• Announcements
  • Dog Friendly
  • Dog Parks
  • General Fluff
  • Health + Safety
  • How-To
  • Pet News
  • 5 Military Working Dogs to Remember this Memorial Day

    by Talley Lattimore

    The Military Working Dog Teams National Monument at Lackland Air Force Base, Texas.


    Today is Memorial Day, the most solemn federal holiday in the U.S. It is time to remember those who gave their lives in defense of the nation. They put duty, honor, and courage above personal safety and in doing so, made the United States freer, safer, and better. We here at Barkly Pets would like to take a brief moment to remember some of the dogs who served as well.


    Sgt. Stubby

    Sergeant Stubby — Perhaps the most famous military dog, Sgt. Stubby was the mascot of the 102nd Infantry, 26th “Yankee” Division in World War I. Sgt. Stubby was a mixed breed bull terrier smuggled over to Europe by Private J. Robert Conroy. Wounded twice, he quickly became more than a mascot. At one point he used his keen sense of smell to wake the men before a gas attack. It was his role in capturing a German spy that got Stubby promoted to the rank of Sergeant, becoming the first dog given rank in the U.S. military. After the war, President Wilson had the honor of meeting Sgt. Stubby. The brindle pup went on to become the mascot for the Georgetown Hoyas before passing in 1926.
    Source: “The Price of Freedom: Americans at War”


    Dog in World War 1 wearing gas mask

    Rags — Sgt. Stubby was far from the only dog to gain fame in World War I. Rags, a Scotch-Irish terrier, was found by Pvt. James Donovan in the streets of Paris in 1918. Rags became famous for his ability to “salute” with his front-right paw, but did more than just entertain the troops. He often carried messages and would lead medics to wounded men. Like Sgt. Stubby, Rags was wounded in the war, losing vision in his right eye during a gas attack, a gas mask had been fashioned for him, but it was apparently dislodged by the explosion. Rags lived until 1936 and was made famous by a 1930 book about his life. His New York Times obituary stated that “He became a personality in the division, a symbol of courage and of good luck. Apocryphal stories sprang up about him, but there was generally a generous basis of fact for the yarns.”
    Sources: “Rebecca’s War Dog of the Week: Rags the one-eyed dog”, “Rags, Dog Veteran of War, Is Dead at 20; Terrier That Lost Eye in Service Is Honored”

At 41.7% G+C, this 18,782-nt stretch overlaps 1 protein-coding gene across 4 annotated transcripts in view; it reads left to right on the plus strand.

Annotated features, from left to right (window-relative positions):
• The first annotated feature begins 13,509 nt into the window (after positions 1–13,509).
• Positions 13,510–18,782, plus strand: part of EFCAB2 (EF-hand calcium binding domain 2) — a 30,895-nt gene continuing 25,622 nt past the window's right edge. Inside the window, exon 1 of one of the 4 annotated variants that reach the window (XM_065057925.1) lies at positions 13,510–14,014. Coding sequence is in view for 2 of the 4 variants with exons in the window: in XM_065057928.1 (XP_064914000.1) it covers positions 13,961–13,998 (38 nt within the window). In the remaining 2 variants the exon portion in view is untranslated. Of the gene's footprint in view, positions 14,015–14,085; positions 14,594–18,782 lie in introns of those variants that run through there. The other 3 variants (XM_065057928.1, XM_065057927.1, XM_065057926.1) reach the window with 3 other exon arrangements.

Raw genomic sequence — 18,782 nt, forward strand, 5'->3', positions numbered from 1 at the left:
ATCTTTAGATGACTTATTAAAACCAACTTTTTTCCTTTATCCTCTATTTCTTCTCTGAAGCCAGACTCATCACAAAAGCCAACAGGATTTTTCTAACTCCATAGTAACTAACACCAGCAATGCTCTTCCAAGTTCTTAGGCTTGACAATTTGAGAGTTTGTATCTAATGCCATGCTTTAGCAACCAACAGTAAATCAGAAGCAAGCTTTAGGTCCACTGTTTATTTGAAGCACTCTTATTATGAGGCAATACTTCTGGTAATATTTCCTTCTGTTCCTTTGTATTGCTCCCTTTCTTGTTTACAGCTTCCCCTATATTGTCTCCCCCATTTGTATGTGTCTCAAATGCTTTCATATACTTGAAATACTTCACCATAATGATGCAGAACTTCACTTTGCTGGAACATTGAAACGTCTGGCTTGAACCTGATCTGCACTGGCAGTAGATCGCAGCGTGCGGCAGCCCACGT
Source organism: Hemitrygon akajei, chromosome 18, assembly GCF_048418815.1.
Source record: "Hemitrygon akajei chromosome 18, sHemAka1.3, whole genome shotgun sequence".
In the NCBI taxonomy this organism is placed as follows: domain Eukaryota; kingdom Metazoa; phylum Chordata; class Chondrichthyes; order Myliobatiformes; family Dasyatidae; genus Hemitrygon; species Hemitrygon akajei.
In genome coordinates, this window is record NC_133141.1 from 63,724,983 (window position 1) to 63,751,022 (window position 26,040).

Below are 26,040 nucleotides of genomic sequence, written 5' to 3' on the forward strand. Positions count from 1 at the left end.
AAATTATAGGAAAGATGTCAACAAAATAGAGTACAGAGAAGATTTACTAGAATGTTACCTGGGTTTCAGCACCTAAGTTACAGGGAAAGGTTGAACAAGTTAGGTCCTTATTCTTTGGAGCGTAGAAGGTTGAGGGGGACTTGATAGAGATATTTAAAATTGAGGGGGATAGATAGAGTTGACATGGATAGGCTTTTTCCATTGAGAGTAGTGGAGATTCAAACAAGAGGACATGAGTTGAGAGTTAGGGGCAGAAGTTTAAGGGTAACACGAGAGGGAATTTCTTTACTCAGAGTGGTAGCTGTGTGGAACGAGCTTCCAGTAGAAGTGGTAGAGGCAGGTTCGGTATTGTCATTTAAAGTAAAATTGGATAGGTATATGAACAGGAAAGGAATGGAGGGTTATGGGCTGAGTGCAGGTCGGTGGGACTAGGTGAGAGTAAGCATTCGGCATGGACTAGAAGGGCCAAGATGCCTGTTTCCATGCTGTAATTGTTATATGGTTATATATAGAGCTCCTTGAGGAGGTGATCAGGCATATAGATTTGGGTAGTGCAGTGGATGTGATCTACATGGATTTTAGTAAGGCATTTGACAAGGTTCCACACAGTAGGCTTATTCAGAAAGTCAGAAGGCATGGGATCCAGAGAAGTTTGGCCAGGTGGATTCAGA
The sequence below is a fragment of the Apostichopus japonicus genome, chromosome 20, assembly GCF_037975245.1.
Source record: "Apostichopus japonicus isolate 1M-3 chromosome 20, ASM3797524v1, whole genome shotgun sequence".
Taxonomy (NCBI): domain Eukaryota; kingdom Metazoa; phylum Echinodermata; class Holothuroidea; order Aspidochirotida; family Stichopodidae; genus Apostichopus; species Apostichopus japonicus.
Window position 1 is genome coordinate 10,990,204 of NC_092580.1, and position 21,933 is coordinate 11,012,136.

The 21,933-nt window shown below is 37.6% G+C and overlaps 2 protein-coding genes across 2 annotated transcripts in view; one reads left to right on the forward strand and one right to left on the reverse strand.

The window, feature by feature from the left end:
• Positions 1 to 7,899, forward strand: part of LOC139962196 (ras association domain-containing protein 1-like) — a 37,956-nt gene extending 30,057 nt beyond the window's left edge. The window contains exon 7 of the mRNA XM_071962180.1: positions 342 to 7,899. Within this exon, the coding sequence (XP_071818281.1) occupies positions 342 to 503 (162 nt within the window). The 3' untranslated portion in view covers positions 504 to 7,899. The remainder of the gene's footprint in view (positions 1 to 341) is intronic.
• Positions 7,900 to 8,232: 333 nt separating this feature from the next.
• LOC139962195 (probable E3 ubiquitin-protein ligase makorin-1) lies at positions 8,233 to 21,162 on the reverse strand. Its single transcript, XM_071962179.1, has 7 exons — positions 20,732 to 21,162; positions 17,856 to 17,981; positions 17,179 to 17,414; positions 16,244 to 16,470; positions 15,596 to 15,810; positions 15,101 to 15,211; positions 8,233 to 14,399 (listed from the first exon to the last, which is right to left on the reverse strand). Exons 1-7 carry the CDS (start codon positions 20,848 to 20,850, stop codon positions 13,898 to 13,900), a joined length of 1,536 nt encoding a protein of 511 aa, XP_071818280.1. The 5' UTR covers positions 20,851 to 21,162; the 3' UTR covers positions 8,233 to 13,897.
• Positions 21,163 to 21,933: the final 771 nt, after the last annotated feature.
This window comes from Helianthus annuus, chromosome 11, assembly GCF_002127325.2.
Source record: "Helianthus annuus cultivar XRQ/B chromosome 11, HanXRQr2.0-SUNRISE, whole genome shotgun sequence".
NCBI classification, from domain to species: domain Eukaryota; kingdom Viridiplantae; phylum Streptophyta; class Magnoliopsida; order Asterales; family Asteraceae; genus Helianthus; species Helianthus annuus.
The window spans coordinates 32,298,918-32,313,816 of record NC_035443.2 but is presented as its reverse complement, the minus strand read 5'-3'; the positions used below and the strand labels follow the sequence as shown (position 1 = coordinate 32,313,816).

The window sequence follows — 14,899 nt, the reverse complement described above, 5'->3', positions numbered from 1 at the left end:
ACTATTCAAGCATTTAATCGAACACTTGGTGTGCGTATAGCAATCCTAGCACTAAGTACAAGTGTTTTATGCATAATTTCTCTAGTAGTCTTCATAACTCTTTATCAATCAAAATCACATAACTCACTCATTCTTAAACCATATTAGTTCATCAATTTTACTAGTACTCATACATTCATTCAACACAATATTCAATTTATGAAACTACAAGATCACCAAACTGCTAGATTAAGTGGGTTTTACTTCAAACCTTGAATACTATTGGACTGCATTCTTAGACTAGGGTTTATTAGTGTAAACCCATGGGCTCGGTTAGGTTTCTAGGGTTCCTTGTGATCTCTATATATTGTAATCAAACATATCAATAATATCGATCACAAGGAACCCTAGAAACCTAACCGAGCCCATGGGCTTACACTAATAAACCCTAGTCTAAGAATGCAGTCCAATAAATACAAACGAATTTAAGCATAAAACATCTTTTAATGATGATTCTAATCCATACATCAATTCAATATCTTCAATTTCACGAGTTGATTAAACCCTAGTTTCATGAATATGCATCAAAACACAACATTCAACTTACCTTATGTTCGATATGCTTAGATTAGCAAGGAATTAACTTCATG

A K-9 shows his rebellious side during World War II

    Chips — By World War II, war dogs were less likely to be strays adopted by soldiers, but family pets lent to the U.S. Army. Chips was a Shepherd-Collie-Husky mix from New York who was owned by Edward Wren. After passing basic training, Chips was shipped out to Africa where he helped guard President Roosevelt at the Casablanca Conference. During the invasion of Sicily, Chips broke away from his handlers and attacked an Italian machine-gun nest, the Italians, quickly surrendered. Chips was wounded in the attack. Later that same night, Chips alerted his handlers to an Italian patrol, this allowed the Americans to capture the patrol. Chips was awarded a Distinguished Service Cross, a Silver Star, and Purple Heart and quickly became a hero back home. Unfortunately, not all thought he was deserving, the Commander of the Order of the Purple Heart protested the awards claiming that it demeaned the service of the men who received Purple Hearts. Eventually, Chips was stripped of his medals and no dog has received one since. He eventually received an honorable discharge and was returned to Mr. Wren. Chips was immortalized in the 1990 Disney film “Chips, the War Dog.”
    Sources: “Chips: Decorated War Hero”, “Honoring the first dog to be awarded the Purple Heart”


    A modern military working dog ready for training

    Cairo — Nowadays, military working dogs are not pets, they are raised from birth to serve in particular roles. These dogs serve largely out of the public eye alongside Special Forces units or with Military Police units in a variety of roles. Navy Seals equip their dogs with bullet proof vests, night-vision and infrared cameras, and a microphone. The most famous dog of the War on Terror is Cairo, the Belgian-Malinois who accompanied U.S. Navy Seals on the bin Laden raid. Cairo was brought along to guard the perimeter, detect explosives, and find false walls. After the raid, President Obama had the honor of meeting Cairo in the White House. Cairo appeared in the film Zero Dark Thirty and was named Time’s Animal of the Year in 2011
    Sources: “A Bin Laden Hunter on Four Legs”, “Getting bin Laden”, “Zero Bark Thirty”

    Sign up today

    We're expanding to your area next month! Sign up today for early access and exclusive discounts.

    This field is empty

    Must be a valid email

    Must be a valid zipcode

    Must be a valid phone number. Ex: (555) 555-5555

    Stories, Tips, & Free Giveaways for the Pet-Obsessed

    Like a Kong, we only fill our newsletter with the good stuff.